Cork and Waterford is an intriguing prospect. Injuries are part of the narrative on both sides so it’s difficult to see how it balances out. A defeat would be more damaging for Cork and perhaps that will be the incentive to push them over the line.
Meanwhile our club championship continues to take shape with all four divisions lining up for the latter stages. In the West Cappawhite are out following defeat at the weekend to Kickhams.
It was a strange game played in difficult conditions at Clonoulty on Saturday last. Fresh from their mauling the previous week Cappawhite were short a few players and yet Kickhams were scrambling to hold them out by the end.
The first half was indecisive but Kickhams seemed to be cruising in the second period thanks mainly to a few give-away goals which Brendan Ryan gratefully accepted for the Dundrum club. The margin went into double digits but then Jerry O’Neill hit a hat-trick of goals for the Cappawhite lads – two from frees - and suddenly it all came down to a jittery finish.
Kickhams held two points of their lead but it was a wobbly conclusion. They now face hot-favourites Clonoulty in a semi-final with the winner taking on Eire Og in the decider.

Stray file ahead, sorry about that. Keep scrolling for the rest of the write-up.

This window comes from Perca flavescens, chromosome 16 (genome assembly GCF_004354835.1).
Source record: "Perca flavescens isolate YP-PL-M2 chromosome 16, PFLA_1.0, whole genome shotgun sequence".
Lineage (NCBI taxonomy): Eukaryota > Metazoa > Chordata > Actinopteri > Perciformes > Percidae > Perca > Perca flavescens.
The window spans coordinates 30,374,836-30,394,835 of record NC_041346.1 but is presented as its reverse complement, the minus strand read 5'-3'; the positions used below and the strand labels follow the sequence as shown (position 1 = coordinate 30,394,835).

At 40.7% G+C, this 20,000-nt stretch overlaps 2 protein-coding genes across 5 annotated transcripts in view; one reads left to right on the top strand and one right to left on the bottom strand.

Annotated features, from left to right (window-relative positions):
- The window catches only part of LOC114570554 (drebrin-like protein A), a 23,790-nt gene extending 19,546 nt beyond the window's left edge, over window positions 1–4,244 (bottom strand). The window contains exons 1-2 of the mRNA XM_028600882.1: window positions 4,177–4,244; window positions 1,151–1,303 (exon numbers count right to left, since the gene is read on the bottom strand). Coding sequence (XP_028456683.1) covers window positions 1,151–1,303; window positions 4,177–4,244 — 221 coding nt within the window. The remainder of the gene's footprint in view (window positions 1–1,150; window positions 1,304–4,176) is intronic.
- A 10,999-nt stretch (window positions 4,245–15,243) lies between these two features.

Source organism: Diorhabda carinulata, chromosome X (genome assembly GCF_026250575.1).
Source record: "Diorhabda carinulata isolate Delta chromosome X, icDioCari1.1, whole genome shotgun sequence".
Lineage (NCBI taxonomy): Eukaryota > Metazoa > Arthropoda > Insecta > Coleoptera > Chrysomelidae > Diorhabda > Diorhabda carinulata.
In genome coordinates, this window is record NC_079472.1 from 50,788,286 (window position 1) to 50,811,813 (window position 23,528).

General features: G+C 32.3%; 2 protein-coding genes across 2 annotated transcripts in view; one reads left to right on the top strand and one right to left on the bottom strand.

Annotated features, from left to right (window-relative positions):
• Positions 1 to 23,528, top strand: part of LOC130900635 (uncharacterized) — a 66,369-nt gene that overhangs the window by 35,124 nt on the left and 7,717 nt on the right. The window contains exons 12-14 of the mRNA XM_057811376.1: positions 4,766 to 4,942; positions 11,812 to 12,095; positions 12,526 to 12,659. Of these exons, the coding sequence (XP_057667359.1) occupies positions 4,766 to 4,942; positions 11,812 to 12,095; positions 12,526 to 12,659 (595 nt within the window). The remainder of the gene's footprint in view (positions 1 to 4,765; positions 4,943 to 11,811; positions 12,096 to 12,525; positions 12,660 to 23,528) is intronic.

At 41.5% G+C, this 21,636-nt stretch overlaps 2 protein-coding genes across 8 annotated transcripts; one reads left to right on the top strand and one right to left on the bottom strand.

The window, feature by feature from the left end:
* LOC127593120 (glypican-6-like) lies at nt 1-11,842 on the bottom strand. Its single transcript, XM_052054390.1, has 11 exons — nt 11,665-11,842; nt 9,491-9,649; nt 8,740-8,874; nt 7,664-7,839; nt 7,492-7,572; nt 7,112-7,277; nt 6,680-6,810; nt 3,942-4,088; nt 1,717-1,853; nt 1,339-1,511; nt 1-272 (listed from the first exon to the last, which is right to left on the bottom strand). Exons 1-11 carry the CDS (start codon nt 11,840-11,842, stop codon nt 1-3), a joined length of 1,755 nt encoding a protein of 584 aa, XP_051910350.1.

Bar an extraordinary turn-around it looks like another Clonoulty/Annacarty final in the West - unless Kickhams can produce something special against their traditional nemesis.
The relegation battle is now Cappawhite’s sole remaining senior game for the year. Holycross too are ready for the relegation battle after exiting the Mid at the weekend but Boherlahan and Moyne still have games to play before the relegation draw can take place. That draw will be watched with interest.
In the North division the headline story at the weekend was Templederry’s defeat of Nenagh Eire Og. That means that reigning champions, Nenagh, are out of the North championship. It was their second loss this year to Templederry, a club that has never won the division but looks well placed to make history this year.
Templederry are joined in the North quarter-finals by Portroe, Silvermines, Kildangan, Lorrha, Ballina and Roscrea with Toomevara and Kilruane having to play-off for the final slot. Moneygall, Burgess and Borrisokane are finished senior hurling for the year and Borrisoleigh need Drom/Inch to win the Mid in order to resurrect their season. Wouldn’t it be a deep irony if Drom’s success rescued Borrisoleigh’s season given the raw rivalry between the clubs?
Senior hurling in the county is becoming geographically lopsided with the North hosting fourteen teams this year. Indeed Newport is fancied to soon make it fifteen given their present form in the intermediate grade.